I’m a fresh undergraduate in Marketing facing the worst economy since the great depression, how am I going to get a real job with a real salary? I struggled the first few weeks I applied for jobs. Even worse, the holidays were quickly approaching, budgets were low, and hiring managers were mentally checking out more every day. Most of us know how to make a great resume and cover letter, most of us know how to interview pretty well, most of us are ok at networking, but guess what? That’s not enough, not even for Donald Trump. With such insurmountable odds against me, I had to get resourceful. I now have interviews with Amazon, FranklinCovey and Neutron Interactive with only a few hours invested. Among a handful of approaches I used, here are four simple steps to land those interviews.
1. Identify your favorite companies and think big. Look for the ones that:
- Are making a big splash in their respective industry, with a healthy client base.
- Recently received funding. Millions of new dollars usually means dozens of new employees. (Warning: A lot of companies post positions just to keep up appearances, that they’re growing even when they’re not. Sometimes they’ll put up a position for due process but are still going to hire a brother-in-law.)
- Have multiple positions open, apply for two of them to increase your chances even if you aren’t perfectly qualified for one of them.
2. Don’t waste too much time submitting online applications.
- LinkedIn is an incredible resource. Some online jobs are Tweeted out and posted on dozens of career sites which means hundreds of applicants. Your online application may never even get seen. Every job position has a person behind it. Look for connections you have to that company and person on LinkedIn, if you don’t have any, no sweat. All you need is a name. It may take time, but pour through until you find a HR director, hiring manager, recruiter, or any title similar to it. All you need is the name and Google search will take care of the rest.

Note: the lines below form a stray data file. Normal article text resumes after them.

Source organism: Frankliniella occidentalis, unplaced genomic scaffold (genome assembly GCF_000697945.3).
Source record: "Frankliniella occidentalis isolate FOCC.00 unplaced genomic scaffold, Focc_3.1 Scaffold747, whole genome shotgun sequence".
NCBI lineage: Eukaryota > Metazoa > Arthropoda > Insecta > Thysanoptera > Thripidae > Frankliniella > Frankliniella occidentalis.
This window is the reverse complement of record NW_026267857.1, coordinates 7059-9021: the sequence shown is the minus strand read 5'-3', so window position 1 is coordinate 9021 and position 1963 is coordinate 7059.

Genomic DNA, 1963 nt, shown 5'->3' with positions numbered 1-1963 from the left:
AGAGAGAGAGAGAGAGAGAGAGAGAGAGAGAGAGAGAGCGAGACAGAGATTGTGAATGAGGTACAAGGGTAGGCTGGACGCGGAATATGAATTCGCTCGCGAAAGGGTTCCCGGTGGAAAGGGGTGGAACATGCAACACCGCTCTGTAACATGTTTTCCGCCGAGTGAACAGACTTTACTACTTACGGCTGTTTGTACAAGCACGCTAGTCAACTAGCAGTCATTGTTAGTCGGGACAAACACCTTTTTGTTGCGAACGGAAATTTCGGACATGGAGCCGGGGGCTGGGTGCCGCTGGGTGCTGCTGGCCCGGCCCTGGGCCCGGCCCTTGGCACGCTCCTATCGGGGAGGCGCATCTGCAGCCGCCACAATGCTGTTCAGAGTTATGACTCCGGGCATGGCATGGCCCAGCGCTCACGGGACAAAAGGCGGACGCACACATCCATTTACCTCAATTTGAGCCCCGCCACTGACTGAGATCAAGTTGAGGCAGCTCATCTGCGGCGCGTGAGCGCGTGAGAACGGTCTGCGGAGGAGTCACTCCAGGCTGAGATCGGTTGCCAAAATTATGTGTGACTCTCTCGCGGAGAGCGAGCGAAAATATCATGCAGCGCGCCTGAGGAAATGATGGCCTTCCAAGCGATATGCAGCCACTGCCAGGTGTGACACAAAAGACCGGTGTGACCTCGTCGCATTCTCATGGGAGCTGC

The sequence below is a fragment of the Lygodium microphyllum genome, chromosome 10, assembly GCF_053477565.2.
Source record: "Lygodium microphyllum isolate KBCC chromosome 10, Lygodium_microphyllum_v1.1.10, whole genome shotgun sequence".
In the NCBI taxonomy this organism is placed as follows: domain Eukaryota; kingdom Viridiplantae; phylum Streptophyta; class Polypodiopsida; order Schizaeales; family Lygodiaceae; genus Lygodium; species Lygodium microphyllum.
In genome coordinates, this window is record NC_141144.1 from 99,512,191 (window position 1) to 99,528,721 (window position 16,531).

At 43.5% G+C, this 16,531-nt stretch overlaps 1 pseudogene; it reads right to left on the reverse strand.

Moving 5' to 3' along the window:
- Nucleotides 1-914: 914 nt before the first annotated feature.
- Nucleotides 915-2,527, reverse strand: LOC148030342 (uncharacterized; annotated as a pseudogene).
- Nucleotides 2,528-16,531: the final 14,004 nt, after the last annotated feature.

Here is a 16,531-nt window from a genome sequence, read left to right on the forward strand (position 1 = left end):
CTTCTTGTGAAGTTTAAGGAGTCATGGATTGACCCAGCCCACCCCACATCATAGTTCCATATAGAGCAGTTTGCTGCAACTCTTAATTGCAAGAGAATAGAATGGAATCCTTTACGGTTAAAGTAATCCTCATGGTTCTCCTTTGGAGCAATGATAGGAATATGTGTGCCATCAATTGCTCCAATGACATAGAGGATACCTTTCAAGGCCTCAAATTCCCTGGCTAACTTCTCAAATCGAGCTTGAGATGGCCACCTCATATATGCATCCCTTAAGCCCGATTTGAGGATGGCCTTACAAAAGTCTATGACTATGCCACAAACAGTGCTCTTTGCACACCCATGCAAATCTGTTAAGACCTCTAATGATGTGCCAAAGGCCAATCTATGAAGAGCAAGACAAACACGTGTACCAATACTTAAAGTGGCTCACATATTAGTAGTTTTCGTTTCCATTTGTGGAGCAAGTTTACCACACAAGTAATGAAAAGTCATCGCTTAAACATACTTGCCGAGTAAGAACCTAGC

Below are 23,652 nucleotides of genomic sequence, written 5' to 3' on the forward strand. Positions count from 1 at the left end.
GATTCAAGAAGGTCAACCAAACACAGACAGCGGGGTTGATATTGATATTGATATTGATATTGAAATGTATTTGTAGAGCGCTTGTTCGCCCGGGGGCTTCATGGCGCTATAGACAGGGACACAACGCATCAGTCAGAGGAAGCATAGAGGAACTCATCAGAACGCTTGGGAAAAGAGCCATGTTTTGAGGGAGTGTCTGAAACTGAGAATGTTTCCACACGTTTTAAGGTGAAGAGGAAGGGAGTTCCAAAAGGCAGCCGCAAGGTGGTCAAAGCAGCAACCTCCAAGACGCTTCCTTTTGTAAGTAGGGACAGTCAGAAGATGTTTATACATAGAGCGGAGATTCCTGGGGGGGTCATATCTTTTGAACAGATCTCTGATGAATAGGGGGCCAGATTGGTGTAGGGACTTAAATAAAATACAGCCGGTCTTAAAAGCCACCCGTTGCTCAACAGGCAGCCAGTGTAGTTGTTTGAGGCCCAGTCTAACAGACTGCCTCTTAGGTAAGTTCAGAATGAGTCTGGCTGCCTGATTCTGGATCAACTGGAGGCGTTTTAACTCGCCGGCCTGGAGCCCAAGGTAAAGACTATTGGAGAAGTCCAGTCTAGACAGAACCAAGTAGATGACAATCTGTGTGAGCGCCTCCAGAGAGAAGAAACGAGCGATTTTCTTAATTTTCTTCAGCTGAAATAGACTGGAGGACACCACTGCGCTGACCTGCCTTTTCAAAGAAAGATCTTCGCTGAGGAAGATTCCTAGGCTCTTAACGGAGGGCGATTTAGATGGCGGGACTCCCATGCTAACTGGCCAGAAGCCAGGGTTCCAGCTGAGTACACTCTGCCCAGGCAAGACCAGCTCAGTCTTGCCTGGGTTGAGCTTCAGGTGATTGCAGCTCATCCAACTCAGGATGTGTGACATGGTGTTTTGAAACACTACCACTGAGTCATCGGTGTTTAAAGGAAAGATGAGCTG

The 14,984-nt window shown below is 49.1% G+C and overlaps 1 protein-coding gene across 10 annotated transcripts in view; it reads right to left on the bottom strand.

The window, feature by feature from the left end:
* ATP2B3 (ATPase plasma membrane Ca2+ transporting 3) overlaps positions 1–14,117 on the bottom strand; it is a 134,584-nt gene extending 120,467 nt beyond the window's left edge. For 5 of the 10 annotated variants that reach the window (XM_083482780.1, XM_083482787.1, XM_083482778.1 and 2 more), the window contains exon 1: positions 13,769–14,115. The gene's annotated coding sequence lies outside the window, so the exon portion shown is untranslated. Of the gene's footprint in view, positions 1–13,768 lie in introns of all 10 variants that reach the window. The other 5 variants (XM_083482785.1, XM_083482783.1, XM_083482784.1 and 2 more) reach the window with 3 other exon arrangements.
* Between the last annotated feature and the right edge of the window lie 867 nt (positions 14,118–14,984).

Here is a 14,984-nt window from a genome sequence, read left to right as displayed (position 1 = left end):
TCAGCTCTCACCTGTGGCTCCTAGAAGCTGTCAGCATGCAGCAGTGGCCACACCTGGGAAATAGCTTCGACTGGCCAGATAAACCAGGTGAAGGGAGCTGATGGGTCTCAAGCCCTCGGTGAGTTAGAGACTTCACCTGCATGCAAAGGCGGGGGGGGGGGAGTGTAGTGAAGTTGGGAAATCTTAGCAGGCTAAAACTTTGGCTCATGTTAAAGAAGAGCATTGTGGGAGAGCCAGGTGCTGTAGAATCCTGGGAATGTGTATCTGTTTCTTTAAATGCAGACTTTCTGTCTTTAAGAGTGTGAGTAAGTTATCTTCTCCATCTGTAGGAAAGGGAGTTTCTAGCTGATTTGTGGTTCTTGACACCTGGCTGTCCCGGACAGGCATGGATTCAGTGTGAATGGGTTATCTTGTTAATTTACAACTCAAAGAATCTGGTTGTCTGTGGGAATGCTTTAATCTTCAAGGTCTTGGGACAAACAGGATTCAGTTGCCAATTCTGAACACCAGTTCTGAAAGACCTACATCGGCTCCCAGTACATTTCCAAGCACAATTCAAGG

- Direct emails are surprisingly easy to find. Don’t waste your time with contact info websites, they want your money for doing little. Simply Google combinations of there first and last name with an @ sign and the company ____.com until you find them. Professionals’ email addresses are usually their first and last name separated by a period, for example, email@example.com
3. Call them
- Online applications these days are shots in the dark, I wanted to ask if the “____” position is still open? If yes, “Great glad to hear it, well before I let you go could I ask if there’s anything in particular you’re looking for?” Two out of three of my soon-to-be interviewers offered me their direct email address for my resume and cover letter. If they don’t give you their direct email, find it. Don’t be pushy.
- Now you’ve talked to them on the phone and know what they want. You’ll have the best luck mentioning someone you know, that they know, but only use it if it’s a positive relationship they have with that person.
- Send a hand written card thanking the interviewer for their time and mention your enthusiasm about the position and company.
Now you’ve optimized the use of your time, made a direct relationship with the interviewer and know exactly what their looking for. From here, you call you mentors (or make some mentors if you don’t have any) and ask for advice on how to interview, what they may ask, and to role play a couple questions with you.